Before I knew all of this, I had grown a quasi-van dyke beard/mustache combo while I was still married which I’ve subsequently shaved off.  I was quite shocked at the time to note among my facial hair not only the expected dark brown hairs but some bright red and even blonde hairs that were mystifying to me at the time but make perfect sense now given what I now know of my biological parents.

My biological father evidently married another woman and was pursing a Masters-level graduate degree when my biological mother discovered she was pregnant by him and contacted him.  He offered full financial support, though he was constrained by the fact that his current wife was evidently unaware of this situation initially and it might put incredible strains on his marriage.  He was subsequently unable to follow through with financial support, despite his good intentions, owing to his own strained circumstances in Florida (even in the best of circumstances, it’s not like graduate students are exactly rolling in the dough, then or now).

All this exposition is a long winded way of getting around to the point of noting that I received on my birthday a genetics testing kit from the organization 23 AND ME, which is a genetics testing lab that is collecting samples of cheek cells in saliva samples in order to conduct DNA testing on the samples.  While it won’t give me direct information that I can use to identify my birth parents, it will give me more abstract information such as my general ethnic background, what part of Europe my mother and father’s respective families came from, etc.  It can also potentially identify more distant relatives, which could lead to clues tracing (eventually) back to my birth parents maybe.  This was my atypical 42nd birthday present that I asked for and my (adoptive) parents endorsed.  Yes, on Friday I turned the same age as the Answer to Life, The Universe, and Everything. (“Six by nine equals forty two? I always knew there was something fundamentally wrong with the universe.” –Arthur Dent).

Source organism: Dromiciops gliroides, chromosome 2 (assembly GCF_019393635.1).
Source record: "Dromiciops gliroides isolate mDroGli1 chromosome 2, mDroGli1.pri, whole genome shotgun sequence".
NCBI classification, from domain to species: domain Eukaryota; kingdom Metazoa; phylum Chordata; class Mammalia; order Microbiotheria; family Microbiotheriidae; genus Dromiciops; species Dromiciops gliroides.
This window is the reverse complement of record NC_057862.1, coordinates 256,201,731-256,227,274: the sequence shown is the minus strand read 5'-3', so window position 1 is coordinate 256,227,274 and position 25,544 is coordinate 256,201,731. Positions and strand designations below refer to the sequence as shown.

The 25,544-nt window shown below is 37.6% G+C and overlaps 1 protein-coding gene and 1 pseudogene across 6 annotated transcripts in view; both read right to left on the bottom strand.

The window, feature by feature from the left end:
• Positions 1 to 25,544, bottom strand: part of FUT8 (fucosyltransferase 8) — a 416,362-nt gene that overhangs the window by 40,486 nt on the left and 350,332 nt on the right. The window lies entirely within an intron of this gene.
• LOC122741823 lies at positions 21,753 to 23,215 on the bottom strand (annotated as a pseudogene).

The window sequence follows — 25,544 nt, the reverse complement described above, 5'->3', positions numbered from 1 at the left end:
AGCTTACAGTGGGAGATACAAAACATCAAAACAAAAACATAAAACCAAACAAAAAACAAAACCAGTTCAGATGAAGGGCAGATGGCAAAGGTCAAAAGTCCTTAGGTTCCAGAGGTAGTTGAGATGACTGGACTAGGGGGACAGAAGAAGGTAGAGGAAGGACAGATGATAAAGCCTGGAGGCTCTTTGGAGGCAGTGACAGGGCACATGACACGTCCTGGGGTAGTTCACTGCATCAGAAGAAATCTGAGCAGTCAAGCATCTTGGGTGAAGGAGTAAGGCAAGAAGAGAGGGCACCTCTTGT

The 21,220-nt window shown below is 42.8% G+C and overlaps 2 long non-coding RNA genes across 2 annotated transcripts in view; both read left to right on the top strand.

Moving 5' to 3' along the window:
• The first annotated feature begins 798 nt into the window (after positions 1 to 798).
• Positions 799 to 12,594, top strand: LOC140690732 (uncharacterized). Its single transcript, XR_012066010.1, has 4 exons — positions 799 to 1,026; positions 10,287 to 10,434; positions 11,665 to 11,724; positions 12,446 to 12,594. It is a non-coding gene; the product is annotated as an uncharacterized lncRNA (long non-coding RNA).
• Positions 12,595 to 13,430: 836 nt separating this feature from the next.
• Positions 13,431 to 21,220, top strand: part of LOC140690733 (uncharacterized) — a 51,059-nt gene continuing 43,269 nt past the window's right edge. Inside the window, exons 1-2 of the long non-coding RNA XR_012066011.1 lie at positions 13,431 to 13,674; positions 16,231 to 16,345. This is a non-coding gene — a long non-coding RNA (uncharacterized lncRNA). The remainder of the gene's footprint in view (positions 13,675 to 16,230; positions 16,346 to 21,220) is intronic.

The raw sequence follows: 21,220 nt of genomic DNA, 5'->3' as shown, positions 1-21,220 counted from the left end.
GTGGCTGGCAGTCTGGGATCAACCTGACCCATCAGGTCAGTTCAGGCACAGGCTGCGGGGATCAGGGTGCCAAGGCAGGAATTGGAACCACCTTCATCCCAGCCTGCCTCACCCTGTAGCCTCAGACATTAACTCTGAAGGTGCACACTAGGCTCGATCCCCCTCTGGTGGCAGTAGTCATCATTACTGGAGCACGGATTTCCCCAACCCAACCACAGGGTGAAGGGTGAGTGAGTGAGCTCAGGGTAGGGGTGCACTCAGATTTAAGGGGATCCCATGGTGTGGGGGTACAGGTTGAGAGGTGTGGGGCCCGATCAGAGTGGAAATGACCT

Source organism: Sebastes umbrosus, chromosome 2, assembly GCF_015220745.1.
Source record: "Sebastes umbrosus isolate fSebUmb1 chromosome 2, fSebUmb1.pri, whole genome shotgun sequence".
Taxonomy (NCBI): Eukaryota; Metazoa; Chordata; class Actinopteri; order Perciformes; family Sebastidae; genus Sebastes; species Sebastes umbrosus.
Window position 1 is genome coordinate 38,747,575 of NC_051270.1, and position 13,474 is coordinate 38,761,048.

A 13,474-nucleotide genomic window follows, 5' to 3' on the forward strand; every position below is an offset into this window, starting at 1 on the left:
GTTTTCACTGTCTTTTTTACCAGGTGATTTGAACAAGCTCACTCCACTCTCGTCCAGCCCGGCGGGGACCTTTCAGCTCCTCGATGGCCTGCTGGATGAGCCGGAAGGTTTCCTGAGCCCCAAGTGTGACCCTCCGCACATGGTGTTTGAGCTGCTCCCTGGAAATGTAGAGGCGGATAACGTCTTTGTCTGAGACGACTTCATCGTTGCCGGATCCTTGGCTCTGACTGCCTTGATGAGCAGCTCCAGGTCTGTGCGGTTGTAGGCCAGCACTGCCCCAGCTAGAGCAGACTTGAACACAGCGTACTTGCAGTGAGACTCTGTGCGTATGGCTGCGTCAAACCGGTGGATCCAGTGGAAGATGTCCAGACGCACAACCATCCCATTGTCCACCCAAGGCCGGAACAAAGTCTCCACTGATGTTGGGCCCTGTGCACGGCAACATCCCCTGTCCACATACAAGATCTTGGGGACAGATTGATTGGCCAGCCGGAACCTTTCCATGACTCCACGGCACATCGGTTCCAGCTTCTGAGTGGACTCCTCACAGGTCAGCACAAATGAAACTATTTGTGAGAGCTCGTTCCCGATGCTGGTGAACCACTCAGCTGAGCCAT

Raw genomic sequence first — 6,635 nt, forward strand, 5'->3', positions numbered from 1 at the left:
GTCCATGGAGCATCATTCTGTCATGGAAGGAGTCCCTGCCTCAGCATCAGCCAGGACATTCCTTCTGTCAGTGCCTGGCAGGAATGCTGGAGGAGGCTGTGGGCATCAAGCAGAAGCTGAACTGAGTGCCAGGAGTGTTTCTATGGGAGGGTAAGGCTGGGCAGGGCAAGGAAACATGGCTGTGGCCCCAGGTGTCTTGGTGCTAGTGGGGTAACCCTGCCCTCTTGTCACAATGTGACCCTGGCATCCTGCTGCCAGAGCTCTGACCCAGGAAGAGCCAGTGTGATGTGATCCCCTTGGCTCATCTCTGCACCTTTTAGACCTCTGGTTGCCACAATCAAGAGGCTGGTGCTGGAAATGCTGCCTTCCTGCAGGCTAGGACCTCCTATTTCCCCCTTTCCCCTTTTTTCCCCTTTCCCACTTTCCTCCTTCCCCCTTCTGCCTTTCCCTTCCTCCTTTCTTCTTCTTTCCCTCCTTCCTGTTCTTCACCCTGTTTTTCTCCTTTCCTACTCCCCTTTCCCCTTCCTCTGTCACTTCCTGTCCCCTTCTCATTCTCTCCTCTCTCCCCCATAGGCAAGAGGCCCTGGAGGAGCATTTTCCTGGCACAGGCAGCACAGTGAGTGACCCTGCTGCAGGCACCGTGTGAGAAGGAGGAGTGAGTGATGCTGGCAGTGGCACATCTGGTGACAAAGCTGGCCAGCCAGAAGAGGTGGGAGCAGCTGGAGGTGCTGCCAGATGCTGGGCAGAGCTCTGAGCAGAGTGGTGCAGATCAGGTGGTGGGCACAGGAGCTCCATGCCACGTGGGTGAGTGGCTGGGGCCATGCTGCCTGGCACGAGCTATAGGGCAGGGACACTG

23 AND ME requires users to register their kits with their website.  Unregistered kits will not be processed.  I have done so.  23 AND ME also has surveys that users are allowed to take at their leisure.  One of them was an Empathy quiz, evidently designed (or made with input or inspiration from) Simon Baron-Cohen.  I took it.  I was largely unsurprised by the result, which indicated I have “below normal” levels of empathy.  I still have problems with Simon Baron-Cohen’s thesis and methodology, and I still assert that Aspie empathy is different than NT empathy, that measures of empathy are not some objective quantity that NTs have and Aspies simply lack, full stop.